Winter has finally arrived but although it now looks rather bare and stark in our wood, there is still plenty to see. In fact some things are easier to see!
The larvae of the micro moth Emmetia marginea mine bramble leaves creating funnel shaped blotches.
The gall midge Lasioptera rubi is responsible for the lumpy rough-looking gall on the bramble stem. Inside are several chambers lined with fungal mycelium on which the larvae feed during the winter.
This abnormally swollen hazel bud is caused by the gall mite Phytoptus avellanae.
The only leaf-miner recorded on holly in Britain is Phytomyza ilicis, the legless larvae feeding between the upper and lower leaf surfaces. The adult is a small black fly belonging to the family Agromyzidae.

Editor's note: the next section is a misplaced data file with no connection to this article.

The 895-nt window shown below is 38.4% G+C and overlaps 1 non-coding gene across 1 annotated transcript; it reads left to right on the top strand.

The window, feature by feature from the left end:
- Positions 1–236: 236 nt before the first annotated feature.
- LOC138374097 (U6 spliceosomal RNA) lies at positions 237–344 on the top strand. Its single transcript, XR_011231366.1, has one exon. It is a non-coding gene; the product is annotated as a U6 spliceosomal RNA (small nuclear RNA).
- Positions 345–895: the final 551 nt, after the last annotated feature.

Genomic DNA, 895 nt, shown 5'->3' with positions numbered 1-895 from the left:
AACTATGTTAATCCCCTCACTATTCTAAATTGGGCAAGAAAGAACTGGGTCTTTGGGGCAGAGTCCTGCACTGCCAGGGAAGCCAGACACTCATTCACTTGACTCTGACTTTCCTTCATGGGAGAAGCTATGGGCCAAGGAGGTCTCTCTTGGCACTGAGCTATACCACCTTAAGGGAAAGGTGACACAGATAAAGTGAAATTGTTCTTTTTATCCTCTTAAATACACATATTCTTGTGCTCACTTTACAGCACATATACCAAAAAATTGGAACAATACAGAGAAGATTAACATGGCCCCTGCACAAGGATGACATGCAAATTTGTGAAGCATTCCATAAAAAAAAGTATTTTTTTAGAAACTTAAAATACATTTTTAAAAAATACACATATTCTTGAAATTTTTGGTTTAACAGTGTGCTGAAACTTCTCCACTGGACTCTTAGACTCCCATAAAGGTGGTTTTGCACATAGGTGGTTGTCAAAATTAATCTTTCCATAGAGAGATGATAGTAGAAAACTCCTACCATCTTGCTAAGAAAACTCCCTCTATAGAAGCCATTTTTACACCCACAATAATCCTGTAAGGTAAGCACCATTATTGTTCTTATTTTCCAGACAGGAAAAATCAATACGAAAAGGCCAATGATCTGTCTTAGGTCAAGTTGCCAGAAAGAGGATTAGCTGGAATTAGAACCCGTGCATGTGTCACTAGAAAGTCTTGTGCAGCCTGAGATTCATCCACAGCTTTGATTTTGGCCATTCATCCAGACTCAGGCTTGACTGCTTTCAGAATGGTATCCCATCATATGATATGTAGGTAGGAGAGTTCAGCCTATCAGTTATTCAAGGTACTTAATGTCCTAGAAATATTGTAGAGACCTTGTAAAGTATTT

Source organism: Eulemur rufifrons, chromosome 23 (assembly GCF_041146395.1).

Along the length of a fallen, rotting hornbeam trunk are orange, rubbery patches of the fungus Phlebia radiata or Wrinkled Crust.
Nearby in the leaf litter I spotted a scattered troop of Mycena rosea (I checked a piece under my microscope at home).
And finally a pair of Flea Beetles, Longitarsus sp. in a close encounter on a ragwort plant. Their distinctive hind femurs are able to propel the insects in a huge 'flea' like jump.
Article by Heather Martin; December 2011